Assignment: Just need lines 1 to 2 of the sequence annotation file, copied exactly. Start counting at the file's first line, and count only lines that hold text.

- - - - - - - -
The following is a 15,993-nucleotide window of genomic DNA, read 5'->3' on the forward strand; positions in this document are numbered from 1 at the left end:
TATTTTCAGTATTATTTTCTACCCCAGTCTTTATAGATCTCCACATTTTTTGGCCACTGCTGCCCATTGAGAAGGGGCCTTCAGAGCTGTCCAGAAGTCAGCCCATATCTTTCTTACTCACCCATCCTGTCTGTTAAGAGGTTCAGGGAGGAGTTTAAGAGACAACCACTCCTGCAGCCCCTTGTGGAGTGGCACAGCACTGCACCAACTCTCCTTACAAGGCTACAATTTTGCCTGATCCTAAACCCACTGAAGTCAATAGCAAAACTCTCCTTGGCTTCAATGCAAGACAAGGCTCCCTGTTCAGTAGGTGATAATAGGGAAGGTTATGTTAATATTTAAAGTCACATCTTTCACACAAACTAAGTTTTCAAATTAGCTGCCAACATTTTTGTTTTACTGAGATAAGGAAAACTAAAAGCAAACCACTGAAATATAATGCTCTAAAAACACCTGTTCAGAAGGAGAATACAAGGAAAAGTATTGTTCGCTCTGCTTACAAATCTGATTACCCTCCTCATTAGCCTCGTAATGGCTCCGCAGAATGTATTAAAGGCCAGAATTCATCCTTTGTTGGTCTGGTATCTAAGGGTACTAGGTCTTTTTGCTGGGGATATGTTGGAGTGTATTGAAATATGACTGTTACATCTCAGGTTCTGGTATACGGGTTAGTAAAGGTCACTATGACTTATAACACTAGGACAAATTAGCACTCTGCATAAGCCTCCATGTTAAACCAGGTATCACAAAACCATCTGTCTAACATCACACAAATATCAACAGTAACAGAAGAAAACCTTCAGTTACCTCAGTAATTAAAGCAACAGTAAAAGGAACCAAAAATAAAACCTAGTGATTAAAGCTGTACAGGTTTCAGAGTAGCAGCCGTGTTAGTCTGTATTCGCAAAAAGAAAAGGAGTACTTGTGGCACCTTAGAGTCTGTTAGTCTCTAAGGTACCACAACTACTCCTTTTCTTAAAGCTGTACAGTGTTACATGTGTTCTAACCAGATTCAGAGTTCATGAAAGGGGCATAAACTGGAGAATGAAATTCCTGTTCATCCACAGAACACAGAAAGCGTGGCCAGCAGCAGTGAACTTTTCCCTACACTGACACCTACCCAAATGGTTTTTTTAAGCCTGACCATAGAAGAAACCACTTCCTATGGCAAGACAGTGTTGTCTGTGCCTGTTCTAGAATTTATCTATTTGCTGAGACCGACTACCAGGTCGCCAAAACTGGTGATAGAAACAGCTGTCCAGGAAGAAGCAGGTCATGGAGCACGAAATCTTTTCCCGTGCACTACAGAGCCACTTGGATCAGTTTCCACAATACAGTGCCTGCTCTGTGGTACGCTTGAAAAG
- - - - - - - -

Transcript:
The following is a 15,993-nucleotide window of genomic DNA, read 5'->3' on the forward strand; positions in this document are numbered from 1 at the left end:
TATTTTCAGTATTATTTTCTACCCCAGTCTTTATAGATCTCCACATTTTTTGGCCACTGCTGCCCATTGAGAAGGGGCCTTCAGAGCTGTCCAGAAGTCAGCCCATATCTTTCTTACTCACCCATCCTGTCTGTTAAGAGGTTCAGGGAGGAGTTTAAGAGACAACCACTCCTGCAGCCCCTTGTGGAGTGGCACAGCACTGCACCAACTCTCCTTACAAGGCTACAATTTTGCCTGATCCTAAACCCACTGAAGTCAATAGCAAAACTCTCCTTGGCTTCAATGCAAGACAAGGCTCCCTGTTCAGTAGGTGATAATAGGGAAGGTTATGTTAATATTTAAAGTCACATCTTTCACACAAACTAAGTTTTCAAATTAGCTGCCAACATTTTTGTTTTACTGAGATAAGGAAAACTAAAAGCAAACCACTGAAATATAATGCTCTAAAAACACCTGTTCAGAAGGAGAATACAAGGAAAAGTATTGTTCGCTCTGCTTACAAATCTGATTACCCTCCTCATTAGCCTCGTAATGGCTCCGCAGAATGTATTAAAGGCCAGAATTCATCCTTTGTTGGTCTGGTATCTAAGGGTACTAGGTCTTTTTGCTGGGGATATGTTGGAGTGTATTGAAATATGACTGTTACATCTCAGGTTCTGGTATACGGGTTAGTAAAGGTCACTATGACTTATAACACTAGGACAAATTAGCACTCTGCATAAGCCTCCATGTTAAACCAGGTATCACAAAACCATCTGTCTAACATCACACAAATATCAACAGTAACAGAAGAAAACCTTCAGTTACCTCAGTAATTAAAGCAACAGTAAAAGGAACCAAAAATAAAACCTAGTGATTAAAGCTGTACAGGTTTCAGAGTAGCAGCCGTGTTAGTCTGTATTCGCAAAAAGAAAAGGAGTACTTGTGGCACCTTAGAGTCTGTTAGTCTCTAAGGTACCACAACTACTCCTTTTCTTAAAGCTGTACAGTGTTACATGTGTTCTAACCAGATTCAGAGTTCATGAAAGGGGCATAAACTGGAGAATGAAATTCCTGTTCATCCACAGAACACAGAAAGCGTGGCCAGCAGCAGTGAACTTTTCCCTACACTGACACCTACCCAAATGGTTTTTTTAAGCCTGACCATAGAAGAAACCACTTCCTATGGCAAGACAGTGTTGTCTGTGCCTGTTCTAGAATTTATCTATTTGCTGAGACCGACTACCAGGTCGCCAAAACTGGTGATAGAAACAGCTGTCCAGGAAGAAGCAGGTCATGGAGCACGAAATCTTTTCCCGTGCACTACAGAGCCACTTGGATCAGTTTCCACAATACAGTGCCTGCTCTGTGGTACGCTTGAAAAG